Update: Former Navy Chaplain Gordon Klingenschmitt says the Marines should be considering Christianity, not Buddhism:
“I think getting rid of anxiety is important. We need to decrease the suicide rate among our Marines,” he agrees. “But Buddhism is not the way to do that. I think Christianity is intellectually a better way to promote healthy mental awareness.”
Like Chaplain Lee, Klingenschmitt wonders where the normally vociferous critic Michael Weinstein is right now [emphasis added]: Read more
In early December the Washington Times posted a lengthy article on the US Marines “expanding use of meditation training” — essentially, aspects of yoga and Eastern religions. The article was little different than the ones noted here over the past several years, documenting the increasing official acceptance — and even mandatory use — of the physical aspects of some Eastern religions.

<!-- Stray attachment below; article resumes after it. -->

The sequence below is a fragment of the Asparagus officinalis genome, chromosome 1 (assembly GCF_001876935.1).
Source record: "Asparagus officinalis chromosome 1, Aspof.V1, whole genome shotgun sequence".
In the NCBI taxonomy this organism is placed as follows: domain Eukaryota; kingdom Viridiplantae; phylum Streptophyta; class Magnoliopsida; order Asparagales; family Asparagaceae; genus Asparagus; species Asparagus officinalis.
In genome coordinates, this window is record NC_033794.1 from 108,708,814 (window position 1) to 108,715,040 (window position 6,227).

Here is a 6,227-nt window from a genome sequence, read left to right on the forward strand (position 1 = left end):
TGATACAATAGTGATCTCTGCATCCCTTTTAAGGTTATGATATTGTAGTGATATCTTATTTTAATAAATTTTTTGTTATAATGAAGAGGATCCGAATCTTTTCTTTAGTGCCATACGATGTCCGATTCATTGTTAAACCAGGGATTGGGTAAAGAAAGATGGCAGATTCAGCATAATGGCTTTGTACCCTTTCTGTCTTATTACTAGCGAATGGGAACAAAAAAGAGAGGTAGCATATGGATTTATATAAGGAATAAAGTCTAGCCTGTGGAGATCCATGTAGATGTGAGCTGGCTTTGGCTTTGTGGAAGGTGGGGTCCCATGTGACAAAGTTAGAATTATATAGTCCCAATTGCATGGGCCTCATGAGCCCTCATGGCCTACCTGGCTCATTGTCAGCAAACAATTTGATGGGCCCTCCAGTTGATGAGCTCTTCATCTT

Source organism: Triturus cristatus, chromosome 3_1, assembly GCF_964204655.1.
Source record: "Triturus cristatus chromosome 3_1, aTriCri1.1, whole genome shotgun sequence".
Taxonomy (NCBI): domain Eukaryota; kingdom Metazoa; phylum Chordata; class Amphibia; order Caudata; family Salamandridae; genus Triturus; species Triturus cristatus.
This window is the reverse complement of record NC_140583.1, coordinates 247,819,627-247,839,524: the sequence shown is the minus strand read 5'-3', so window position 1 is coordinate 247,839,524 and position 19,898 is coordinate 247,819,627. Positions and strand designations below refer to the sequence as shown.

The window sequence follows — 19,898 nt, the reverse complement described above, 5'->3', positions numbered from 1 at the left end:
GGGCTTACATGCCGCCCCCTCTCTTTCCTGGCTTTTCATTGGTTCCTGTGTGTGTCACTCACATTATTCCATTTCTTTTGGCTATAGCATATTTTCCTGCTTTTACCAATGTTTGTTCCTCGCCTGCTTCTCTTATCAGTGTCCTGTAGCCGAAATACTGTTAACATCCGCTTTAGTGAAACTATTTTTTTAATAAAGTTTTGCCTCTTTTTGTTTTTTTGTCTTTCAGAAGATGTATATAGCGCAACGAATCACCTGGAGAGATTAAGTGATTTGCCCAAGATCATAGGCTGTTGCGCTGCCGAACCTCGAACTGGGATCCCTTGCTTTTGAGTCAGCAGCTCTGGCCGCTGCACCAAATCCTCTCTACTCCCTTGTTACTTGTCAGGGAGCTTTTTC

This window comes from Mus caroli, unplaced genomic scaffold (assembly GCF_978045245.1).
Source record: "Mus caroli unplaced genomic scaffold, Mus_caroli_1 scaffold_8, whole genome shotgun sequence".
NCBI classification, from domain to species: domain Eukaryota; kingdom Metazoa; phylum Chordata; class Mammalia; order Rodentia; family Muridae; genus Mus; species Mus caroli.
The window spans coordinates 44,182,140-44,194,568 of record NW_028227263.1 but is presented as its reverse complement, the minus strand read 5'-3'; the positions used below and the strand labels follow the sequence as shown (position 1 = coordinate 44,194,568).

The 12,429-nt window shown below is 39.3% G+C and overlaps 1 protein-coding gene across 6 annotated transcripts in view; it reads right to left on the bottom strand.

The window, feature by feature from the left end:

More recently, the FRC‘s Tony Perkins criticized the military’s incorporation of “meditation:”
In the military, it’s out with God — and in with the goofy!…As part some new training, Marines are being asked to join weekly yoga and meditation classes…
Former Army Captain Elizabeth Stanley…insists the new age Read more
According to a recent official news release, the US Army is researching “alternative treatments to medication” in its efforts to compose a “comprehensive pain-management strategy” including acupuncture, meditation, yoga, and biofeedback.
The first three of those have some form of spiritual or ethereal undertones, almost exclusively from eastern religious traditions. The proposals, as discussed by Army surgeon general Lt. Gen. Eric B. Schoomaker, are an attempt to reduce the reliance on medication for every complaint.
Of course, religious faith does play a role in many aspects of life, including both physical and emotional healing. Campus Crusade’s military ministry (see Links) has invested considerable energy in creating faith-based resources for returning servicemembers struggling with PTSD.